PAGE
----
- Every year or two, spend some time really thinking about your career. Go out and warm up your network, check out new opportunities, and do some salary comparisons. You make smarter career decisions when you have real data. Also, if you are afraid or uncomfortable, you are probably onto something awesome! Fear means you are growing your comfort zone.—Christie Mims, Career Coach
- Don’t be afraid to speak up in a meeting or to schedule a sit down with a colleague or boss—whether to hash out details on a project or deal with a sensitive situation. When it comes to having your ideas heard, or to really connecting with co-workers, never underestimate the power of face time and the importance of in-person communication.—Catherine Straut, Assistant Editor of Elle
- Some people think the office is the place to be all power, all brilliance, all the time. And while you should strive to make a powerful and brilliant impression, an occasional question or clarification won’t discount your abilities—but it may help you squeeze through a tricky situation with your reputation intact.—Sara McCord, Staff Writer and Editor at The Muse
- Take criticism or “feedback” for what it is: a gift given to you to make you better at what you do. Don’t concern yourself with the person or the method of delivery. Instead, glean out the teachable nuggets and move on.—Michelle Bruno, President of Bruno Group Signature Events
- I know. You’ve heard it a thousand times: Dress for the job you want, not the one you’ve got. But I think this message goes far beyond the clothes you wear every day: It’s how you present yourself in meetings and at office events, how you interact with staff both above and below you, and how seriously you take your work.—Adrian Granzella Larssen, Editor-in-Chief at The Muse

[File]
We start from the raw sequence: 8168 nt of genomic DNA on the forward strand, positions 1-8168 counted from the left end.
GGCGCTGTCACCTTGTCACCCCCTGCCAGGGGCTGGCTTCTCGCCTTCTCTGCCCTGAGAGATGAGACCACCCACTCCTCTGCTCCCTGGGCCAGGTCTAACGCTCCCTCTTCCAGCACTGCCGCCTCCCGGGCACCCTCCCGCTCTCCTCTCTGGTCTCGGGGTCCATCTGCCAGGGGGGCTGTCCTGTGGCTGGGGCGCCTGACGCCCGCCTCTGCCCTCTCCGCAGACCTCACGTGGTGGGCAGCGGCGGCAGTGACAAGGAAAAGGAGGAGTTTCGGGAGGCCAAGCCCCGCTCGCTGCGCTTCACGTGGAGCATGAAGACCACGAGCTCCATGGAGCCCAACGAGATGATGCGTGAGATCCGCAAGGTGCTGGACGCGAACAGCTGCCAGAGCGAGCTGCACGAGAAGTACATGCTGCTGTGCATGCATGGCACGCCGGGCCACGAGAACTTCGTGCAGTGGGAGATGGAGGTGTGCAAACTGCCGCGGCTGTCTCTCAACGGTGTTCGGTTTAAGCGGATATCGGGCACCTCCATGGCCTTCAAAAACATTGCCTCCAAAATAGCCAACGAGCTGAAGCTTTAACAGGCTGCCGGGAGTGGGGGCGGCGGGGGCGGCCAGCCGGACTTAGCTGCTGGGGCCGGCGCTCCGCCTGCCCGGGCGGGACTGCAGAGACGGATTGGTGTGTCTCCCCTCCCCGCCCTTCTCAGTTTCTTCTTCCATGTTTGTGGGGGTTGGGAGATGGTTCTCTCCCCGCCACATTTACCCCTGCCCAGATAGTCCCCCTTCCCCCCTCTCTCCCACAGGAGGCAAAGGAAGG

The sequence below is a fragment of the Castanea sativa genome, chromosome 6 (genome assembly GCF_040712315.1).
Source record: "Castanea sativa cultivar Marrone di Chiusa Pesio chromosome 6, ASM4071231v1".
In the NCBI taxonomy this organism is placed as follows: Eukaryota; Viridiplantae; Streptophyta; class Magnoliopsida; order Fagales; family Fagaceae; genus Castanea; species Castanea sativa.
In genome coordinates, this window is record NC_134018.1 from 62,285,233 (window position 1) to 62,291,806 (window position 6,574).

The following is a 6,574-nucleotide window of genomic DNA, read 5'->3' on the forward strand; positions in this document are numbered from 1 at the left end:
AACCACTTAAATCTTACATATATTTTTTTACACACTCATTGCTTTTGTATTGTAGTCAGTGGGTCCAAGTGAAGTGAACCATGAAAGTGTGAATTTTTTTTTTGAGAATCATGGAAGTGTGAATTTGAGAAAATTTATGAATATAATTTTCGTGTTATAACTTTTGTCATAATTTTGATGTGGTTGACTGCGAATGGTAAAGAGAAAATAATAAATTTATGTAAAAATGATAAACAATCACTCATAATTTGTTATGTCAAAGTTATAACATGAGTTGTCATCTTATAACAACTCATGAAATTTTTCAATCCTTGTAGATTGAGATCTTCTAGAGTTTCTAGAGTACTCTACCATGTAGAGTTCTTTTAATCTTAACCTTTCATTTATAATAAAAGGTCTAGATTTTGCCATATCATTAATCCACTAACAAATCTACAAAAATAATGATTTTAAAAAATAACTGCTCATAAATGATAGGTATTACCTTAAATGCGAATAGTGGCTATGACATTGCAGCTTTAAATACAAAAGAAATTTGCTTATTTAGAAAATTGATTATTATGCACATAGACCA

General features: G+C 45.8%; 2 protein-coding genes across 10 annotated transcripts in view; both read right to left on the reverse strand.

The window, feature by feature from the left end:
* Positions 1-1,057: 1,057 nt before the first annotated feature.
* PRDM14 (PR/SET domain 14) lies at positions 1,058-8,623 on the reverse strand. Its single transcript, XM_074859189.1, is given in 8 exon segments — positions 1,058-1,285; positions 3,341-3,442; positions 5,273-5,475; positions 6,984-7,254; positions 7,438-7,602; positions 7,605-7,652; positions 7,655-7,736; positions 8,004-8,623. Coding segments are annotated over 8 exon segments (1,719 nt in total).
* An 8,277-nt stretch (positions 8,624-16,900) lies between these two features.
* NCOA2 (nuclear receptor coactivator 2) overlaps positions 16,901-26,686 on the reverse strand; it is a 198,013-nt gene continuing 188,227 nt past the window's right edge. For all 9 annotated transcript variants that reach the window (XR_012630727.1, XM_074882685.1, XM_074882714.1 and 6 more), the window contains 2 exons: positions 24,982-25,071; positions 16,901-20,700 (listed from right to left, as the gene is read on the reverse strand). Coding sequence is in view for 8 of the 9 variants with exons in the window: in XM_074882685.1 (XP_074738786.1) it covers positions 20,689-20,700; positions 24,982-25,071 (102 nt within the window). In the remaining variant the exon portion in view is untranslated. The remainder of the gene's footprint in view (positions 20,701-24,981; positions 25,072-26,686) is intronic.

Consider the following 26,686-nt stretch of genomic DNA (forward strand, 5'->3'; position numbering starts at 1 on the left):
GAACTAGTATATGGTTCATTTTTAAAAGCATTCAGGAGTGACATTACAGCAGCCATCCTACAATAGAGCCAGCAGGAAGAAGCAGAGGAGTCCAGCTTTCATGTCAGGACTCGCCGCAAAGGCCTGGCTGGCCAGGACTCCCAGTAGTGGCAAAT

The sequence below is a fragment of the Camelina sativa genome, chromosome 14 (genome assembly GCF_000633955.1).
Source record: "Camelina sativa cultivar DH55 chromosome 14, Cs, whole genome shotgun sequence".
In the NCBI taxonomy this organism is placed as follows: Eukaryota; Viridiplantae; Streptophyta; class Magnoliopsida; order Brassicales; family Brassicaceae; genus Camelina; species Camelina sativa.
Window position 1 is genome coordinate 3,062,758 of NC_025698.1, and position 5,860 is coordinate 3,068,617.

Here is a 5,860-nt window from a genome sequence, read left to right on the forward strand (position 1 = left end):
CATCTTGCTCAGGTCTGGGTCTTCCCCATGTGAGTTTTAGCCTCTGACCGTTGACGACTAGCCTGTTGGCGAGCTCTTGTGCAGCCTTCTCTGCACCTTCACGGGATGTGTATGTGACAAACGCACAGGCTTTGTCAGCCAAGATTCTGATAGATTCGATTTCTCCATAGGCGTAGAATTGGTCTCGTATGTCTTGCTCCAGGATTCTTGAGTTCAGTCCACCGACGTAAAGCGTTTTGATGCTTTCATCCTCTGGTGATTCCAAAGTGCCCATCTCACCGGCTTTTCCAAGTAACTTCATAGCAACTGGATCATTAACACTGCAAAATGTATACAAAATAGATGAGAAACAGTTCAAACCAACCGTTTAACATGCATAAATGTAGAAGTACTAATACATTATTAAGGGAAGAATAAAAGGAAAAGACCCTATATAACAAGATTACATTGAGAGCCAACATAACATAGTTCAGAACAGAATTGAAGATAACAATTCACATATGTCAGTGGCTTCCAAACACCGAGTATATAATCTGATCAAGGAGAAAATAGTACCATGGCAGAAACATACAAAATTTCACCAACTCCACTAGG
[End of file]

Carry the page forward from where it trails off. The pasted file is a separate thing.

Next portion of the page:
- In chaos, there is opportunity. Most major career accelerations happen when someone steps into a mess and makes a difference.—Kristi Hedges, Leadership Coach
- Work harder than everyone under you or above you. Nothing commands respect more than a good work ethic. This means being the first one at the event in the morning and the last one to leave in the evening. No one said this gig was easy.—Keith Johnston, Event Consultant at Plannerwire
- Having a mentor within your company is particularly valuable—she can identify opportunities for advancement you might overlook, guide you through challenging projects, and help you build relationships with higher-ups. Most importantly, if she’s influential, she can earn you recommendations for special projects or teams that you might not have been considered for otherwise. And these are the factors that are going to pave the way for success at your company.—Jessica Taylor, Writer
- I first heard Zig Ziglar say it when people challenged him on his “positive attitude” manifesto: “You can do anything with a positive attitude better than you can do it with a negative one.”—Lea McLeod, Career Coach